I would have thought "elope to (destination for the marriage)" was correct. However, I recently saw someone write "elope in (destination for the marriage)," and when I looked it up, the answer wasn't clear as Google Ngrams shows both are used, while Merriam-Webster dictionary only gives examples with "elope in".

Here's how I think they should be used:

  • "They eloped in New York" = "They were in New York, and they went
    away from their families and got married in New York."

  • "They eloped to New York" = "They were in another city, and they went away from their families to the city of New York, where they got married."

What do you think?

  • In the UK the classic elopement was to Gretna Green, which is just on the Scottish side of the border and the marriage process was simpler in Scotland than in England. However if a couple lived in Lambeth and got married secretly in Westminster they would have eloped in London. However they could have been said to have eloped to Westminster from Lambeth.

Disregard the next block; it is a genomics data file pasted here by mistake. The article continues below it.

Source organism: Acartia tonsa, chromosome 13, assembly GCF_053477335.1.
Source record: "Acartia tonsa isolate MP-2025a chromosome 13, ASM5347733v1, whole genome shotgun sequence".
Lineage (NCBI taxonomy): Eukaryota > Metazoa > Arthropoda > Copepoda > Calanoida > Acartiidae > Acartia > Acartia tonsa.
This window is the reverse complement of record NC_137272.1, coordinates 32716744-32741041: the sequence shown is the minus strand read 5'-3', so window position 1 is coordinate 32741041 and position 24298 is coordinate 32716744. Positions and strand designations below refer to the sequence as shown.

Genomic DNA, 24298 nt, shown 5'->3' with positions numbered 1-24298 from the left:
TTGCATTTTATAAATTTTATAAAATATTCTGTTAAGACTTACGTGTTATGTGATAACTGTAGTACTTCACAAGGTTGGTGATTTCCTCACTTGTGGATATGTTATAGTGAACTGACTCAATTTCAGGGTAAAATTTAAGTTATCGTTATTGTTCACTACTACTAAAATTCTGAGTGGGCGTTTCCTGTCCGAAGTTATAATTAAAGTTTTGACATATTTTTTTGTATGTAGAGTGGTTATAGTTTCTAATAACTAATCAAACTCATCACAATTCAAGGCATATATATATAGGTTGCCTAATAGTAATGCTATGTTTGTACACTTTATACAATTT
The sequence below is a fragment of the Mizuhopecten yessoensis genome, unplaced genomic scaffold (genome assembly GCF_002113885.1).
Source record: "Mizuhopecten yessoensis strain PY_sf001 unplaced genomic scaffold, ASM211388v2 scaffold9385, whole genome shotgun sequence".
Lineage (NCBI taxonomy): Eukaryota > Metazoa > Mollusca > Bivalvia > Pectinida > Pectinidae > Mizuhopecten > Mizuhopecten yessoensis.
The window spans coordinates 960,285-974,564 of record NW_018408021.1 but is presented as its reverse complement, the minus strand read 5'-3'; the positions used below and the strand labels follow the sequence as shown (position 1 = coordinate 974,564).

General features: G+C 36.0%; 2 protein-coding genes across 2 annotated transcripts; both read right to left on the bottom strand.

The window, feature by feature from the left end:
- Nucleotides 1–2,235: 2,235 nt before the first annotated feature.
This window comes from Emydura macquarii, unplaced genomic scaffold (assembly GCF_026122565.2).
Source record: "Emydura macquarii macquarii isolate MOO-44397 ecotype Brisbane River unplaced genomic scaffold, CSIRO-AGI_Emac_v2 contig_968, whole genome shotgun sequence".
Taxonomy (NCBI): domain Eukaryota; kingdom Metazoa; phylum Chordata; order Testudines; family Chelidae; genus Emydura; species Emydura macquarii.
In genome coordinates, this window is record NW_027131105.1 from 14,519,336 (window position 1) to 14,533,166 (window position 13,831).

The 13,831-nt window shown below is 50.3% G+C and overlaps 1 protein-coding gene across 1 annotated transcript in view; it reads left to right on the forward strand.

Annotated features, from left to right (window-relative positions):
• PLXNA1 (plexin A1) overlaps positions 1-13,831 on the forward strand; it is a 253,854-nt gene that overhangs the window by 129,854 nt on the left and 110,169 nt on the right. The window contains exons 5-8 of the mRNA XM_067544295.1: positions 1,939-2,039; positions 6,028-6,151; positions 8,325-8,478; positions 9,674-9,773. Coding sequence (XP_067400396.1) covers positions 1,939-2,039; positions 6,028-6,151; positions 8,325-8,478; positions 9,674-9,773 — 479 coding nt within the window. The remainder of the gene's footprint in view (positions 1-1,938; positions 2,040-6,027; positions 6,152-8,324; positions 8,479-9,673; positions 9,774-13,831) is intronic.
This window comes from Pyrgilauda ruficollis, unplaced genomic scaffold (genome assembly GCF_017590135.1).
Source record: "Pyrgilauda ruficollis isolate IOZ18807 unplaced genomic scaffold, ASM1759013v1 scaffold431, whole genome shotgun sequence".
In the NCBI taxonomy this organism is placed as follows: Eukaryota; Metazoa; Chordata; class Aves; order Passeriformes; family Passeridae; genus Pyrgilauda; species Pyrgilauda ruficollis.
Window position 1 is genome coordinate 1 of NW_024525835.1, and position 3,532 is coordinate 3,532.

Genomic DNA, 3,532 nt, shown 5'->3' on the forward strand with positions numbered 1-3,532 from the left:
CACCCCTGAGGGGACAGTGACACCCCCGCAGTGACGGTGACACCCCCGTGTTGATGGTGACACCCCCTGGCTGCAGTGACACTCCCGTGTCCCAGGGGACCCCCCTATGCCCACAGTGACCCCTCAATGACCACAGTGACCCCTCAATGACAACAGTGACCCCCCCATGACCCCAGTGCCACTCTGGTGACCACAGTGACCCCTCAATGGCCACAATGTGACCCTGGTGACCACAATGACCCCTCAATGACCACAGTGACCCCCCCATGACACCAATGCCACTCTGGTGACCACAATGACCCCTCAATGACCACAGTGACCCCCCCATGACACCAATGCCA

– BoldBen
    Commented Mar 4, 2019 at 13:54

1 Answer 1


Merriam-Webster has an interesting article: The Changing Meaning of 'Elope'

Elope appears to have become shorthand for "small destination wedding," "wedding that is not financially insane," or "wedding that allows us to not invite all the people we would rather not invite."

So, using the example you gave:

  • "They eloped in New York" = "They had a small, private wedding in the city of New York."

This basically uses the second meaning of Elope, which is less to do with running away to get married without parental consent:

: to slip away : ESCAPE (Merriam-Webster)

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